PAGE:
… the reality is he and his team struggled in big games. Losses to Auburn, LSU, Georgia and Michigan all occurred after Tebow’s impact on the game diminished in the second half once teams figured out how to attack the Florida offense.
And the late-game struggles weren’t limited to the losses. Consider these numbers: Tebow’s passer rating in the first quarter last fall was 219.72 — an ungodly number that’s 30-plus points higher than the overall NCAA record. In the fourth quarter, his rating was 126.24 — a below-average mark on the scale. In the first quarter last fall, he completed 80 percent of his passes; in the fourth, 53.1 percent.
By the way, Hayes is wrong about the Auburn game. Tebow engineered two fourth quarter drives to pull his team back into a 17-17 tie with a little more than seven minutes to go in the game. But the stats are of interest, nonetheless.
Hayes believes this is on the radar screen for the Gator coaching staff.
… Some of that can be attributed to Florida’s pathetic running game, and the fact there was little doubt where the offense was going in the fourth quarter. Frankly, what else can you pick at when you’re talking about a guy who had one of the best statistical seasons in NCAA history?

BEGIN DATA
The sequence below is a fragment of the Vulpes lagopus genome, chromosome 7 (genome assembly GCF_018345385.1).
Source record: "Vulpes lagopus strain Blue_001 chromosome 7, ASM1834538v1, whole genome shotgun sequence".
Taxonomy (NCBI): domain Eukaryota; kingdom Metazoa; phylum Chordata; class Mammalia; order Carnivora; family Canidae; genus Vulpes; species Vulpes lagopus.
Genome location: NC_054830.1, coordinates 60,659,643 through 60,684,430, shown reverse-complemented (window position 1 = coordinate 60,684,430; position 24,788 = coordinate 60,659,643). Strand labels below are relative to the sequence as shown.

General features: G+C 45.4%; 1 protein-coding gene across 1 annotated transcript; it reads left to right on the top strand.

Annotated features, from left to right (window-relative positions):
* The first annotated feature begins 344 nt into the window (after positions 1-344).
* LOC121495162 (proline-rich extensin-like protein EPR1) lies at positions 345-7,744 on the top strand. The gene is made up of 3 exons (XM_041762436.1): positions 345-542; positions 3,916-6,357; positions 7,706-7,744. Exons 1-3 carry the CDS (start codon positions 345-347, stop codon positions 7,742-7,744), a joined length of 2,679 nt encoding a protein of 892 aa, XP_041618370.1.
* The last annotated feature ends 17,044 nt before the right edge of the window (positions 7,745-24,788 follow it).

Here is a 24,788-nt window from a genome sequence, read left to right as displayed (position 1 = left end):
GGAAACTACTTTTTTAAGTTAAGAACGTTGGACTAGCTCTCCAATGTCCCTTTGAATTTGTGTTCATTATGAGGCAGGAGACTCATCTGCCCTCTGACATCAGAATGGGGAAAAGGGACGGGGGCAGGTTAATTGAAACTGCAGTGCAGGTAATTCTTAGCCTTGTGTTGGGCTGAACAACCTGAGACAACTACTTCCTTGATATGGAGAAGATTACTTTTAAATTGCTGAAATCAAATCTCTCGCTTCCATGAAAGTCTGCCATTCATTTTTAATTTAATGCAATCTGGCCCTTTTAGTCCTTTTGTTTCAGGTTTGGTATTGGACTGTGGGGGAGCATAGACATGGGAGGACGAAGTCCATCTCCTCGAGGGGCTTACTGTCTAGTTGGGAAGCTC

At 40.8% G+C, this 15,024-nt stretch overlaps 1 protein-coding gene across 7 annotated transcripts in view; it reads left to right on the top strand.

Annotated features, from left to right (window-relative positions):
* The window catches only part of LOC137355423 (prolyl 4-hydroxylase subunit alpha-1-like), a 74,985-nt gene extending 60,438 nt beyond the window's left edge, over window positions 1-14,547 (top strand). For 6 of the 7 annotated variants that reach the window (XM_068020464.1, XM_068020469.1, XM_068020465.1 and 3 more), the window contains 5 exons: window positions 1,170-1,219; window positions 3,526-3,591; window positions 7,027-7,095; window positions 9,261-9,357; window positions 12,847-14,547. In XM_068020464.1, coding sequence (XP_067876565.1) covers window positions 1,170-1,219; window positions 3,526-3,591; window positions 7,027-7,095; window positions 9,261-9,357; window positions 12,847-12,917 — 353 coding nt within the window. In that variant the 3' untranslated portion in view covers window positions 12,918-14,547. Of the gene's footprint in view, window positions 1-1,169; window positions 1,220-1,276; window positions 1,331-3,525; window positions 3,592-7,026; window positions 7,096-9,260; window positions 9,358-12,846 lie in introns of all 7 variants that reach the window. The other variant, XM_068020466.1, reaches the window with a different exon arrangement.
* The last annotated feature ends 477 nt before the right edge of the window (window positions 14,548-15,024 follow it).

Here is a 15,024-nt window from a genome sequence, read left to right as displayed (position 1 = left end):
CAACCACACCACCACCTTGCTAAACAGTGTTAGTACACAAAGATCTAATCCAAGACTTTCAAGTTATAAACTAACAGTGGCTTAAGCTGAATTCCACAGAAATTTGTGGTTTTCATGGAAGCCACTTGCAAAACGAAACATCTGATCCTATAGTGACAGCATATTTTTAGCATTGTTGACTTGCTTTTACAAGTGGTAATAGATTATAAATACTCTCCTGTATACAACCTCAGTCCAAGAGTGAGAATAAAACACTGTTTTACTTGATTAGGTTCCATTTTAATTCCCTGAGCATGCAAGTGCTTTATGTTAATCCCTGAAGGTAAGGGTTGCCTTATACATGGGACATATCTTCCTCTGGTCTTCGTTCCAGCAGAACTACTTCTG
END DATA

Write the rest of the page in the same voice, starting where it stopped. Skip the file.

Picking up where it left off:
But I can tell you this: The Florida staff is well aware of the fourth-quarter drop-off — and specifically how pressure affected Tebow’s performance. The drop-off could be attributed to protection, but the best way to slow blitz packages is with personnel who win individual matchups in space on quick routes.
Florida had one player (WR Percy Harvin) last year who could do that. Redshirt freshman TB Chris Rainey, who has had a huge spring, could be another.
Basically, 2008 sounds like it could be more of the same for Florida’s offense. Except the Gators will count on another undersized, really fast dude to get the ball to.